Nutty Jicama Juice

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Jicama, a root vegetable that is traditionally a common addition to salsas and salads, is now fast becoming a favored ingredient in smoothies and juices due to the variety of key nutrients it offers. While it looks somewhat like a turnip, in reality it is a member of the legume family. Most of the vital nutrients are near the skin, so it is advisable to remove only a very thin layer of the skin before juicing. Jicama juice is mild in flavor but thick and creamy in appearance.

Nutty Jicama Juice


  • 1 cup strawberries
  • 1 small Jicama (without the brown skin)
  • 1 small cucumber
  • 1 Chinese pear
  • 2 sprigs mint, plus some leaves for garnish


  • Honey
  • Carrots

Nutritional Information

A single cup of jicama houses 0.78 milligrams of iron. This satisfies nearly 4% of the daily iron requirements for women. It additionally supplies magnesium, potassium and manganese. It also contains additional minerals like zinc, calcium and selenium in minor quantities. The same quantity also delivers 35% of vitamin C needed by women daily, along with small quantities of folate, and vitamins A and E.

Jicama is also a good source of phytonutrients, the plant-based compounds with strong antioxidant abilities. This includes inhibiting free radicals from damaging DNA and cell tissue as well as offering other health benefits. Jicama is also a good source of soluble fiber, with a 100 gram serving fulfilling 13% of the daily requirements.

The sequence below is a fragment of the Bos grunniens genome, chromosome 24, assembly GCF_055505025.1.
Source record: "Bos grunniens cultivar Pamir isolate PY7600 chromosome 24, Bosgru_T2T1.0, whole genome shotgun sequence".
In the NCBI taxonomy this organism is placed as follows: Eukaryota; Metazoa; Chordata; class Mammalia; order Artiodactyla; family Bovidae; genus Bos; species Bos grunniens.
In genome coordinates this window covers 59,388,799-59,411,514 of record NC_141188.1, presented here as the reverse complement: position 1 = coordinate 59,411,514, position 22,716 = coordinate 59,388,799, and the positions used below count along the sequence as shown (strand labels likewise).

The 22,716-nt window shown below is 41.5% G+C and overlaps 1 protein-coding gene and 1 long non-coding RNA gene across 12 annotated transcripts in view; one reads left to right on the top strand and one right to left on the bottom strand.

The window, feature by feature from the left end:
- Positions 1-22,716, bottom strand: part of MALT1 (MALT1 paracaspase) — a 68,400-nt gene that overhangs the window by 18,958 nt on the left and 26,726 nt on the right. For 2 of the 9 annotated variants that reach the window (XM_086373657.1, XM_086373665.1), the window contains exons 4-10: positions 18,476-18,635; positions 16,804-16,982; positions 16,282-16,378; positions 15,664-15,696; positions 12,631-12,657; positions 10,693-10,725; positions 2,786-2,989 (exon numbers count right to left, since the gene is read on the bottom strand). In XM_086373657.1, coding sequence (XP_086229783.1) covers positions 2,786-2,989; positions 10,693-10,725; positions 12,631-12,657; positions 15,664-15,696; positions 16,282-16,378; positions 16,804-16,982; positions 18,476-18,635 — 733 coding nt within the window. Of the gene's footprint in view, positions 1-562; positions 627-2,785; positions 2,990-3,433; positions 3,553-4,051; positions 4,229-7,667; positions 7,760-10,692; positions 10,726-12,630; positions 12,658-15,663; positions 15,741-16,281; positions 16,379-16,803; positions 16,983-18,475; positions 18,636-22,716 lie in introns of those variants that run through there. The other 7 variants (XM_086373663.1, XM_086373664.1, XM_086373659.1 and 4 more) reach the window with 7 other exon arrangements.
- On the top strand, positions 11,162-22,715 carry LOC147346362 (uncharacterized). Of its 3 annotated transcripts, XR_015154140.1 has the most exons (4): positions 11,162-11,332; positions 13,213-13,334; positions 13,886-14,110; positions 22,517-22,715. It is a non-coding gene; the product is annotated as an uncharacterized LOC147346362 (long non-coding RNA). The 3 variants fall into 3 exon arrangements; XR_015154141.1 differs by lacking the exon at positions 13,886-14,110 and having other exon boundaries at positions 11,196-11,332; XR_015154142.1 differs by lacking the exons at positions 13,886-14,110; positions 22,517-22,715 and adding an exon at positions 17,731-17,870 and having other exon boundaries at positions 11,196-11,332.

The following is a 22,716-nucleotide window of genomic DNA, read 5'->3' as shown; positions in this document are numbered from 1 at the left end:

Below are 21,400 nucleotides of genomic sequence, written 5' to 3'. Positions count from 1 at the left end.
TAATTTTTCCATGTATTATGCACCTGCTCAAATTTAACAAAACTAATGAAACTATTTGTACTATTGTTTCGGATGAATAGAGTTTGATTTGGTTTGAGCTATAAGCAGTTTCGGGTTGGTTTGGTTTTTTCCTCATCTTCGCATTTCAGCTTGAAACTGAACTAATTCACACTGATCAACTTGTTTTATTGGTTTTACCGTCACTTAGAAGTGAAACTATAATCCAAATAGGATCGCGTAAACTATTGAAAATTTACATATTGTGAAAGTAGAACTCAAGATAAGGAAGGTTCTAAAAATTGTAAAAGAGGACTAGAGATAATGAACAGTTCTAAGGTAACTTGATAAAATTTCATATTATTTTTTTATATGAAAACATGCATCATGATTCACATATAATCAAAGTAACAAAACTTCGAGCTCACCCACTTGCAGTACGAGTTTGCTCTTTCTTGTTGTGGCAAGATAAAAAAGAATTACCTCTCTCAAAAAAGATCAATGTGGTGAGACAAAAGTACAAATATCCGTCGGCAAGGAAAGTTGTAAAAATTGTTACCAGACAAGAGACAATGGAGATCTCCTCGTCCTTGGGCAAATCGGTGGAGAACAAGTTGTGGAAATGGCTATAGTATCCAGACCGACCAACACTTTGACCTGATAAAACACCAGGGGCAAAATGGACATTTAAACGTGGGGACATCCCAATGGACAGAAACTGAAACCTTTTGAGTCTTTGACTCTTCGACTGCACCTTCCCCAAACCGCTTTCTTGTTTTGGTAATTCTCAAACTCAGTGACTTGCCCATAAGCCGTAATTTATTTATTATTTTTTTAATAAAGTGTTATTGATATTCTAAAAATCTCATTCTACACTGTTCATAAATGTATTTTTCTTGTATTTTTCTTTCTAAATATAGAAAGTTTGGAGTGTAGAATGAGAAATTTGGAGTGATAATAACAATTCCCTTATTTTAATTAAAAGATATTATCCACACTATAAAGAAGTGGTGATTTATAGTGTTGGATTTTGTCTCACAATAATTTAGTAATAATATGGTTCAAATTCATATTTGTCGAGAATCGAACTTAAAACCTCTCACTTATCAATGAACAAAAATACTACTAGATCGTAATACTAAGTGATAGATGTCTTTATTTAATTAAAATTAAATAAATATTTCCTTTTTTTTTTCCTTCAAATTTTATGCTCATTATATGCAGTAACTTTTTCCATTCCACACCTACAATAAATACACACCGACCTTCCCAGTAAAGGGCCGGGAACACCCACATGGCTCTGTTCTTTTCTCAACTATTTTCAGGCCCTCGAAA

Health Benefits of Jicama

The elevated amounts of vitamin C in jicama offer potent anti-inflammatory properties, which help to eliminate asthma symptoms like wheezing, particularly in children. Additionally it helps to keep colds and flu at bay. Being a good source of fiber, jicama helps to maintain low cholesterol and stable sugar levels. Raw jicama is a low calorie food containing only 35 calories in a 100 gram serving; this makes it good for people wishing to lose weight.

The amino acid homocysteine is one of the factors for heart disease and linked with renal disease. Jicama is known to cut down on the levels of this amino acid and in turn reduce the risks of heart and renal disease.

About Andy Williams

In a processed food culture, simply eating may not be enough. Dr. Andy Williams is a scientist with a strong interest in Juicing and how it can supply the body with the nutrients it needs to thrive in modern society. You can subscribe to his free daily paper called Juicing The Rainbow and follow him on Facebook orTwitter.

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